Besides using e-tenders for regular public works (construction of buildings, roads, ...), e-tenders can also be used for reforestation projects and other carbon sink restoration projects.[90] Carbon sink restoration projects may be part of the nationally determined contributions plans in order to reach the national Paris agreement goals

Government procurement audit software can also be used.[91][92] Audits are performed in some countries after subsidies have been received.

Some government agencies provide track and trace systems for services they offer. An example is track and trace for applications done by citizens (i.e. driving license procurement).[93]

Some government services use issue tracking system to keep track of ongoing issues[94][95][96][97]Issue tracking systems may show all tasks still to be done by the government (in a waiting queue), finished tasks, tasks in progress, order sequence, ... Finished tasks can also be foreseen with the report, showing what exactly has been done on the issue.

Justice by algorithm[edit]

COMPAS software is used in USA to assess the risk of recidivism in courts.[98][99]

According to the statement of Beijing Internet Court, China is the first country to create an internet court or cyber court.[100][101][102] The Chinese AI judge is a virtual recreation of an actual female judge. She "will help the court's judges complete repetitive basic work, including litigation reception, thus enabling professional practitioners to focus better on their trial work".[100]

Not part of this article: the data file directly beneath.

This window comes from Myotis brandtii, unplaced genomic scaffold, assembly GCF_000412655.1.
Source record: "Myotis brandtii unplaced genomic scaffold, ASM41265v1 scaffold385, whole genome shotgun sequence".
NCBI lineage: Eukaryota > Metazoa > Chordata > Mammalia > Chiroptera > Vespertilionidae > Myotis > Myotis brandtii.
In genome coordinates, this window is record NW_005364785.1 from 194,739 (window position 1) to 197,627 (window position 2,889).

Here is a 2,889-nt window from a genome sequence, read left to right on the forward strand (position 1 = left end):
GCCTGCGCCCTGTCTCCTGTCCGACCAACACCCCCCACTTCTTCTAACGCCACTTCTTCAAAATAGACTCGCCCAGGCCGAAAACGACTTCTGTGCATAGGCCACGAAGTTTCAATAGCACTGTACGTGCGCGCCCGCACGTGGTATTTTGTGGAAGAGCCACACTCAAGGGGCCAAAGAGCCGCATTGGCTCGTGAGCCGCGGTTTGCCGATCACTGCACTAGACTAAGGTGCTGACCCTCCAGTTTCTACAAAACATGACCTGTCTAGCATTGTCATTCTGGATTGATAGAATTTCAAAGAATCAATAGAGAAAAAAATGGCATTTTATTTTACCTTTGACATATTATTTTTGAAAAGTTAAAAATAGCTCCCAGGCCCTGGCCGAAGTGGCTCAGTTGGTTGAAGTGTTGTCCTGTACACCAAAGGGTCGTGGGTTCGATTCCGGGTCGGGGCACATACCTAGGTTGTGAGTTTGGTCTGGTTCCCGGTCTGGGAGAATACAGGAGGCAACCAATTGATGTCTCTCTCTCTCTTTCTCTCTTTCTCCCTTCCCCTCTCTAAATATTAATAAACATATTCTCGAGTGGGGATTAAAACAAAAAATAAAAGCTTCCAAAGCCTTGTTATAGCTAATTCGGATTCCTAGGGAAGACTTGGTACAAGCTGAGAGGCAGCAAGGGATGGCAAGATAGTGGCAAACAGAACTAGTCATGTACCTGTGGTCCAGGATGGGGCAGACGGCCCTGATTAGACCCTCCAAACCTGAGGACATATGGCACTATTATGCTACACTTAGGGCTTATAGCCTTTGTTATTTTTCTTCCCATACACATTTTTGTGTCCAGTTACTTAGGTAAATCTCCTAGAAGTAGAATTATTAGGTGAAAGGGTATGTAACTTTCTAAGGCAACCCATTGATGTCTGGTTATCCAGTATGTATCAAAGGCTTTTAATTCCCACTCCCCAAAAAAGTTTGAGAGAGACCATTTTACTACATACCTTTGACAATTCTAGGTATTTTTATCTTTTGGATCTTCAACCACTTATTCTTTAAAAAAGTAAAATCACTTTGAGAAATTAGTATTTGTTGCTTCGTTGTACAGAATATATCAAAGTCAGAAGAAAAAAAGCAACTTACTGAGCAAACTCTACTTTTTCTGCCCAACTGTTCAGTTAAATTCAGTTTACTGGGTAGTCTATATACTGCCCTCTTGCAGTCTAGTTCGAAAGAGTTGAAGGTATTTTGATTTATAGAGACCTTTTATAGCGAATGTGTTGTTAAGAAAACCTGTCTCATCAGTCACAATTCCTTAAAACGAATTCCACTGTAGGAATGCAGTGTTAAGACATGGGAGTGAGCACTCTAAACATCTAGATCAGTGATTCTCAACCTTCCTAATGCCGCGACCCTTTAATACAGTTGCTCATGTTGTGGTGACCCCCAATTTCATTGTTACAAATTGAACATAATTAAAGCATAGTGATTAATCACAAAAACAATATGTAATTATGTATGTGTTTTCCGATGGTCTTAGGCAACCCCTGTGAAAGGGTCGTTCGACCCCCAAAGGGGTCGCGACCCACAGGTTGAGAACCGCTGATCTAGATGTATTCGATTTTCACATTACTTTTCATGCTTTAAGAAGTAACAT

Also Estonia plans to employ artificial intelligence to decide small-claim cases of less than €7,000.[103]

Lawbots can perform tasks that are typically done by paralegals or young associates at law firms. One such technology used by US law firms to assist in legal research is from ROSS Intelligence,[104] and others vary in sophistication and dependence on scripted algorithms.[105] Another legal technology chatbot application is DoNotPay.

AI in education[edit]

Due to the COVID-19 pandemic in 2020, in-person final exams were impossible for thousands of students.[106] The public high school Westminster High employed algorithms to assign grades. UK's Department for Education also employed a statistical calculus to assign final grades in A-levels, due to the pandemic.[107]

Besides use in grading, software systems and AI are also optimizing coursework and are used in preparation for college entrance exams.[108]

AI teaching assistants are being developed and used for education (i.e. Georgia Tech's Jill Watson)[109][110] and there is also an ongoing debate on whether perhaps teachers can be entirely replaced by AI systems (i.e. in homeschooling).[111]

AI politicians[edit]